Support to find and keep a job
The government funds a large range of programs out there to support you to find and keep a job, and this page aims to bring together linkages to those programs, help you to find providers in your area, and provide some general guidance on the types of questions to ask service providers.
Government employment programs are subject to regular change; therefore, we have provided general information and linkages to program resources to so that this page does not become outdated.
What do I ask providers?
Remember that providers are funded to provide a service to you. Most of the providers working within the programs explained below are funded under a competitive model. We encourage you to talk to a range of providers, some things to consider when choosing which providers to talk to:
- Their geographical location, and accessibility
- Their performance and track record
- The support that they provide to you.
Some suggested things to ask a provider:
- What is your success rate in placing people into employment?
- What support will you provide for me?
- What services will you provide?
- How often am I required to see you?
- What information do you require from me?
- How long will your support last?
- Are you able to assist with work related expenses, if so what sort of things will you fund?
Jobactive is by far the largest service funded by the government to help jobseekers and employers connect, at over 1700 locations nationally.
Jobactive providers can help you with:
- Resumes and cover letters
- Pre-employment training and work-related equipment
- Job applications and reverse marketing
- Job placement
- Support to settle in at work
- Access to wage subsidies for employers as an incentive to hire you.
Jobactive covers a large range of clients with varying support needs. The best way to move forward is to talk to a few providers, and decide which one you think will be best placed to assist you.
How to find a Provider
The federal government funds a diverse group of organisations to provide Jobactive services, these include private organisations, community and non-profits.
To find a provider, the government has provided a search tool. Simply enter your suburb or postcode, choose ‘Jobactive’ and hit ‘Search’. Providers have a Star Rating displayed in the search results, the higher the rating, the more successful they are in keeping their clients in employment for the long term. Higher performing providers will rank higher in your search results.
You can also browse the list of local employment agencies.
DES providers can assist you to find and keep a job if:
- You have a disability, injury or health condition,
- You meet specific eligibility requirements,
- You are not studying full time,
- You are not already working at your capacity, and
- You have the ability to work 8 or more hours per week.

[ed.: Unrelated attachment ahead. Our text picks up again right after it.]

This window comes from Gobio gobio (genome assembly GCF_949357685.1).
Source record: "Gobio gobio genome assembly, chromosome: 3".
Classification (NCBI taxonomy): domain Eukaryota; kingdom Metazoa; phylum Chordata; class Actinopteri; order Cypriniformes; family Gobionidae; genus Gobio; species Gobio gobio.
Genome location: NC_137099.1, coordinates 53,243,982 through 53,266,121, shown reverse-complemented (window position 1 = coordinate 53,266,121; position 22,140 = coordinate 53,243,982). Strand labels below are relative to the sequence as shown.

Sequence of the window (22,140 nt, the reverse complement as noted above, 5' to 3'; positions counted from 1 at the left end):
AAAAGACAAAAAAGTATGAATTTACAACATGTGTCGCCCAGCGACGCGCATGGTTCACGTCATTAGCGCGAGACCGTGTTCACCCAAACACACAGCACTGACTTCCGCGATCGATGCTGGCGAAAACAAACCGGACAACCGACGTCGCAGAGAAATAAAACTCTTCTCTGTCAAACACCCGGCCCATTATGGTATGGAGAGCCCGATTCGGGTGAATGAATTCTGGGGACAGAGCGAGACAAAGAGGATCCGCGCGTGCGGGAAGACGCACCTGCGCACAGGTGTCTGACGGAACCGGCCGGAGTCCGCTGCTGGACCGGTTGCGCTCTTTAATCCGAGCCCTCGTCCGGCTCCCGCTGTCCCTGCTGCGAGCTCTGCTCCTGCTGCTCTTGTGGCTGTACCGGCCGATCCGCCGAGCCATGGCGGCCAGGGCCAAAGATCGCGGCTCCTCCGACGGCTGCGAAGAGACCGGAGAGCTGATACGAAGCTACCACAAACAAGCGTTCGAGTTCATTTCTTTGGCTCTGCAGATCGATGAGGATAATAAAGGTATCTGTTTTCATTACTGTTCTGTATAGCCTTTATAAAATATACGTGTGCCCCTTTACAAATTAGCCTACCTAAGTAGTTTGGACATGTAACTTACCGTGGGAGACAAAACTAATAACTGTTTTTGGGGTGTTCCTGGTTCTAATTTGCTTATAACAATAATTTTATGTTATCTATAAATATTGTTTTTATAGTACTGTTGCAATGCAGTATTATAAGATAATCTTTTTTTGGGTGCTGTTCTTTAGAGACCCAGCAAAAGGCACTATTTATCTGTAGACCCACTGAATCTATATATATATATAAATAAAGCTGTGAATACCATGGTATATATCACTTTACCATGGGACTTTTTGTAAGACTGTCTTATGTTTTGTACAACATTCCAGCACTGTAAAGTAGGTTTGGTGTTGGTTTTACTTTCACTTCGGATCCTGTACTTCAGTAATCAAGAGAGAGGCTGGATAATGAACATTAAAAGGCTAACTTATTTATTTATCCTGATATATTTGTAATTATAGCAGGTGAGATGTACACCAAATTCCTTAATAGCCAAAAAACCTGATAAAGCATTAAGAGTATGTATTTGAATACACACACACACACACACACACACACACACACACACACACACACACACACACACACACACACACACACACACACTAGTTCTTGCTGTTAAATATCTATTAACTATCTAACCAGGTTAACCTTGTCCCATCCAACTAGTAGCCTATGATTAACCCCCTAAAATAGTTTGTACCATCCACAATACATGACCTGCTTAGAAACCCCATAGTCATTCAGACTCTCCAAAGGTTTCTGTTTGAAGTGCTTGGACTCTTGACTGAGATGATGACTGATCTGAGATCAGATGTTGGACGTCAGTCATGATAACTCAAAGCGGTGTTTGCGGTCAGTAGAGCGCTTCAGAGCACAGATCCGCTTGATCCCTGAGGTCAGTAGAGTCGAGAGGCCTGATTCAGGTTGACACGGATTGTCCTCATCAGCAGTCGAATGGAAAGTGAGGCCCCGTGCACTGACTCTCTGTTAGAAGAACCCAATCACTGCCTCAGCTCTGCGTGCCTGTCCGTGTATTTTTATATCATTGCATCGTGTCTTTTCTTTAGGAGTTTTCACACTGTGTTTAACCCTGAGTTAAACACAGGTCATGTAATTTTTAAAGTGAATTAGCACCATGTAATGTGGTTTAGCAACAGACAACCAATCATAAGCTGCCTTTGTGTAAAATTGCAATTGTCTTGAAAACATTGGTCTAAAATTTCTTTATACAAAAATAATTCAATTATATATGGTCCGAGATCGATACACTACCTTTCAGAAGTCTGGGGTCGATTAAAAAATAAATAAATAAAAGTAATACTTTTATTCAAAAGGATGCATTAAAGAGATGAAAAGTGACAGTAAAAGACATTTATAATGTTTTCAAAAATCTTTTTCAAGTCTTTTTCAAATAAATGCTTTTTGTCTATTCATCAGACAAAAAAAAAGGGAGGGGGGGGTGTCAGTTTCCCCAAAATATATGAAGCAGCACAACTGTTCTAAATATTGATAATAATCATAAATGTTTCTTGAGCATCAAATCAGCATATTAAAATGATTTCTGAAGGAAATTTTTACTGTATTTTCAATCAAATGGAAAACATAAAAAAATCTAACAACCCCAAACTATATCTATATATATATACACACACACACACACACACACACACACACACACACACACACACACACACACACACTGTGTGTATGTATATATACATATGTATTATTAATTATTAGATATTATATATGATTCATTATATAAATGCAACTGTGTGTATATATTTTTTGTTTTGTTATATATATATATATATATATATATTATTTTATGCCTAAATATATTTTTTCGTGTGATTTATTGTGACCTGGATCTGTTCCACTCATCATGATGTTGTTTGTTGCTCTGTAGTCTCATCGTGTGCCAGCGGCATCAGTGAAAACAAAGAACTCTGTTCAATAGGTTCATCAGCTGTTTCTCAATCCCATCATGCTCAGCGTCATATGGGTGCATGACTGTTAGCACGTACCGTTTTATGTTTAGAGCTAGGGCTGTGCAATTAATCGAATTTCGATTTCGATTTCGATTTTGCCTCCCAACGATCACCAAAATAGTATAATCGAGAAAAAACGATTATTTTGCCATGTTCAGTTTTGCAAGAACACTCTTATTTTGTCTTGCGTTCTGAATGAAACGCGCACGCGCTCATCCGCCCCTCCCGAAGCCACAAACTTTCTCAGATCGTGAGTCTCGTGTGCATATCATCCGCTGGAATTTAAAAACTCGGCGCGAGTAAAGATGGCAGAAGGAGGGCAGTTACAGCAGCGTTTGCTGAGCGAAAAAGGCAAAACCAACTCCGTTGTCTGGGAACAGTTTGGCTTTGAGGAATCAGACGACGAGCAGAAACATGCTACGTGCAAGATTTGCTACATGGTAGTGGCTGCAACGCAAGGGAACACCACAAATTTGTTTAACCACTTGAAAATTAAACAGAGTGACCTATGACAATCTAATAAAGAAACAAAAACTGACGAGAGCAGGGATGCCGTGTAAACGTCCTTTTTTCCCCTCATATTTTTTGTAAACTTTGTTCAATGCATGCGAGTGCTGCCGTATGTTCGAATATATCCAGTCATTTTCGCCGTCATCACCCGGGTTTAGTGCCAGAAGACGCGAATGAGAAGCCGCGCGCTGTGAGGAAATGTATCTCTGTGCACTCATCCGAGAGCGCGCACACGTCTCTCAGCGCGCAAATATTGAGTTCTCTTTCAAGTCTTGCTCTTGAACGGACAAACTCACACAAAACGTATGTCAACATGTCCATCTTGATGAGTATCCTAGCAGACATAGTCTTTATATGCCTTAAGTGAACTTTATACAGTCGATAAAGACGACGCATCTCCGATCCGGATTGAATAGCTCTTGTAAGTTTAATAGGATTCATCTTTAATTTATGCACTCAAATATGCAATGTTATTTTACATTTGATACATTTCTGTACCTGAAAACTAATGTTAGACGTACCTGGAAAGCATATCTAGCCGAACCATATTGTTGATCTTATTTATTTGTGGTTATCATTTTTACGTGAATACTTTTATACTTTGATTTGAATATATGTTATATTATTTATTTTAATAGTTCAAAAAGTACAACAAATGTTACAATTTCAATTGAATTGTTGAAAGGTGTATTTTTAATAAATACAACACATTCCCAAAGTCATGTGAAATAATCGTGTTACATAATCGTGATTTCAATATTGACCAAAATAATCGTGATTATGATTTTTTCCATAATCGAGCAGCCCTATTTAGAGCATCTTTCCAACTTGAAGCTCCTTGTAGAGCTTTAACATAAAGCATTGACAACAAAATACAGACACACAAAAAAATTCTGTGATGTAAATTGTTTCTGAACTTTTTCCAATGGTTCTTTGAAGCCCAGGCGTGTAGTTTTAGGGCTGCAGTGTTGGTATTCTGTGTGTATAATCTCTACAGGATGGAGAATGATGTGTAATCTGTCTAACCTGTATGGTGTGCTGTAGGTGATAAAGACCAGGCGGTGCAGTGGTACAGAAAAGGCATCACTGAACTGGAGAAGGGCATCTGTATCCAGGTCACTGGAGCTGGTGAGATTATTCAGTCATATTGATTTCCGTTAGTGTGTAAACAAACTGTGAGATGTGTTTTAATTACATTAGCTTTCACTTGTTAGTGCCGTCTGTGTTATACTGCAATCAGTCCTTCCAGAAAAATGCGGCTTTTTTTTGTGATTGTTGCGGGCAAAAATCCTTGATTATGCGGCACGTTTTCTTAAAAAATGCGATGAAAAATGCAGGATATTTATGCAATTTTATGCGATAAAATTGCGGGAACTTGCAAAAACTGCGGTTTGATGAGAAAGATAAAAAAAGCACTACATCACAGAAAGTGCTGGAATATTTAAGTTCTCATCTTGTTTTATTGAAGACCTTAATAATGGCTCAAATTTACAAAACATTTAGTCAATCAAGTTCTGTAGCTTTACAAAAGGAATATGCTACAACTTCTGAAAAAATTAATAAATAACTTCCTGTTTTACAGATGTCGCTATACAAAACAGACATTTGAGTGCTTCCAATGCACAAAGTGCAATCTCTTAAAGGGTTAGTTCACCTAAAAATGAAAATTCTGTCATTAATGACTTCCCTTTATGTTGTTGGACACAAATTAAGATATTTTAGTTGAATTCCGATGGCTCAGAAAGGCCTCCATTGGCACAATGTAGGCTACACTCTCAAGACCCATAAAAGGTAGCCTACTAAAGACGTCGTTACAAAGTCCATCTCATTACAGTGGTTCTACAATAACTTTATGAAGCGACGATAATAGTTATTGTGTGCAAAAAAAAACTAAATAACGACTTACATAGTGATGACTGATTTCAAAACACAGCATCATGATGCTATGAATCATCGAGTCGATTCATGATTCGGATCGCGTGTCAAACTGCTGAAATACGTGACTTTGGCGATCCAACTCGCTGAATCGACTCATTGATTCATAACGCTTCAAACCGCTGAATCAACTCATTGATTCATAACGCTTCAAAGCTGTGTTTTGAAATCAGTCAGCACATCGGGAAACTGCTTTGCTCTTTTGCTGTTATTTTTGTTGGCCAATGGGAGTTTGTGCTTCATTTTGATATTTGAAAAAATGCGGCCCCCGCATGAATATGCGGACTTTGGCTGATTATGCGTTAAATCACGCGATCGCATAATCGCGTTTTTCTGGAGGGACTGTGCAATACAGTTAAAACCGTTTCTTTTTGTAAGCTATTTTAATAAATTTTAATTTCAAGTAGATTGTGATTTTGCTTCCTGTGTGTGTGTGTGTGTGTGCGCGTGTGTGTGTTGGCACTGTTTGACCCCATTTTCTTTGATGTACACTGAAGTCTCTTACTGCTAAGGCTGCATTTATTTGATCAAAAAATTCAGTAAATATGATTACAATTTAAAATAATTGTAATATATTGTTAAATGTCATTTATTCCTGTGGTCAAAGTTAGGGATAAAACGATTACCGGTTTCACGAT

A DES provider will help you with similar things to Jobactive, however they have specialist staff who can support you to understand your capacity, and work with employers to accommodate any special needs that you might have at work.
How to find a Provider
The government funds a panel of providers nationally under a Grant Agreement, this includes private companies, community and non-profit organisations. To find a provider, the government has provided a search tool. Simply enter your suburb or postcode, the type of provider you would like to talk to and hit ‘Search’. From mid-2019 DES providers will have a Star Rating displayed in the search results, the higher the rating, the more successful they are in keeping their clients in employment for the long term.
Private recruiters charge employers placement fees when they provide them with candidates that are successful, they usually do not charge candidates. Recruiters may help you with a resume, but they do not usually provide the same support as government funded employment providers. Their main aim is to link employers looking for staff, with candidates on their books that meet the employer’s expectations. When talking to a private recruiter, make sure that you understand their fees and charges, and ask them what experience they have in placing people in the occupations that your are seeking.
The NDIS does provide support for people at work, and certain NDIS providers are funded to provide this support. In relation to employment, NDIS services are mainly focused on assisting people with a disability who are not eligible for government funded employment services like DES and Jobactive, this includes students with a disability who are still studying full time.
The NDIS is subject to change regularly, for more information refer to the National Disability Insurance Scheme, or talk to a provider in your area. It is best to talk to a provider under the Registration Group ‘Coordination of Supports’, and/or ‘Assist Access/Maintain Employ’ in the provider list.
How to find a provider
Once you’ve identified the types of services that may help you achieve your goals, it’s time to find out more about the providers in your area and whether they are right for you. Your ECEI Coordinator, LAC or Support Coordinator can also help you. To find NDIS registered providers you can search the Provider Finder on the myplace portal.
You might want to research providers on the internet, check reviews, get advice from friends or family and speak with different providers either face-to-face or over the phone before you agree to work with them.
The federal government regularly update employment programs, and add new initiatives. To keep up to date with these changes, we recommend that you visit the Department of Jobs and Small Business website.
The Cessnock City Jobs Portal has been jointly funded by the Australian Government through the Building Better Regions Fund – Community Projects Stream, and Cessnock City Council.